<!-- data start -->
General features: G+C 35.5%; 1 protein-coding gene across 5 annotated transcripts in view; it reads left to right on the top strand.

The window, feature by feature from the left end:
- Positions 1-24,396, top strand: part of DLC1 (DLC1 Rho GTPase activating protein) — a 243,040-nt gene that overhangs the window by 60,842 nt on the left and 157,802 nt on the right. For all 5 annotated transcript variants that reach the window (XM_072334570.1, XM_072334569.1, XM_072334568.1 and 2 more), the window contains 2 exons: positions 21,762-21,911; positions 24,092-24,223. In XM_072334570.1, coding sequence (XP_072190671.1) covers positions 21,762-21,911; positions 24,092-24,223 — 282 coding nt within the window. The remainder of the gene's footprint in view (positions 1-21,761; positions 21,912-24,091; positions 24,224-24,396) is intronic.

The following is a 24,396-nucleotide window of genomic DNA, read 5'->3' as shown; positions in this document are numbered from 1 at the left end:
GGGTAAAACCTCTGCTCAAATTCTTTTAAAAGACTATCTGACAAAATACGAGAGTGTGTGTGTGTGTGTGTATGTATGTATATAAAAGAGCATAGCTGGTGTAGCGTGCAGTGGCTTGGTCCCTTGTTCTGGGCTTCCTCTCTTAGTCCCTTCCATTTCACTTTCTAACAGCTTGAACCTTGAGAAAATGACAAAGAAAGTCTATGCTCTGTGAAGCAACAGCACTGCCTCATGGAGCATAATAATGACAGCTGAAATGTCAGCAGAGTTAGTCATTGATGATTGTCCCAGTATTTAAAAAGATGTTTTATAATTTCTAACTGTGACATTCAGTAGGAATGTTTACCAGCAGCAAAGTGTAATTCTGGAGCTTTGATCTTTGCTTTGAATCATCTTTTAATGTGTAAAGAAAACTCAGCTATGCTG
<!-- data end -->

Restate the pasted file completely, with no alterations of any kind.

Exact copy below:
General features: G+C 35.5%; 1 protein-coding gene across 5 annotated transcripts in view; it reads left to right on the top strand.

The window, feature by feature from the left end:
- Positions 1-24,396, top strand: part of DLC1 (DLC1 Rho GTPase activating protein) — a 243,040-nt gene that overhangs the window by 60,842 nt on the left and 157,802 nt on the right. For all 5 annotated transcript variants that reach the window (XM_072334570.1, XM_072334569.1, XM_072334568.1 and 2 more), the window contains 2 exons: positions 21,762-21,911; positions 24,092-24,223. In XM_072334570.1, coding sequence (XP_072190671.1) covers positions 21,762-21,911; positions 24,092-24,223 — 282 coding nt within the window. The remainder of the gene's footprint in view (positions 1-21,761; positions 21,912-24,091; positions 24,224-24,396) is intronic.

The following is a 24,396-nucleotide window of genomic DNA, read 5'->3' as shown; positions in this document are numbered from 1 at the left end:
GGGTAAAACCTCTGCTCAAATTCTTTTAAAAGACTATCTGACAAAATACGAGAGTGTGTGTGTGTGTGTGTATGTATGTATATAAAAGAGCATAGCTGGTGTAGCGTGCAGTGGCTTGGTCCCTTGTTCTGGGCTTCCTCTCTTAGTCCCTTCCATTTCACTTTCTAACAGCTTGAACCTTGAGAAAATGACAAAGAAAGTCTATGCTCTGTGAAGCAACAGCACTGCCTCATGGAGCATAATAATGACAGCTGAAATGTCAGCAGAGTTAGTCATTGATGATTGTCCCAGTATTTAAAAAGATGTTTTATAATTTCTAACTGTGACATTCAGTAGGAATGTTTACCAGCAGCAAAGTGTAATTCTGGAGCTTTGATCTTTGCTTTGAATCATCTTTTAATGTGTAAAGAAAACTCAGCTATGCTG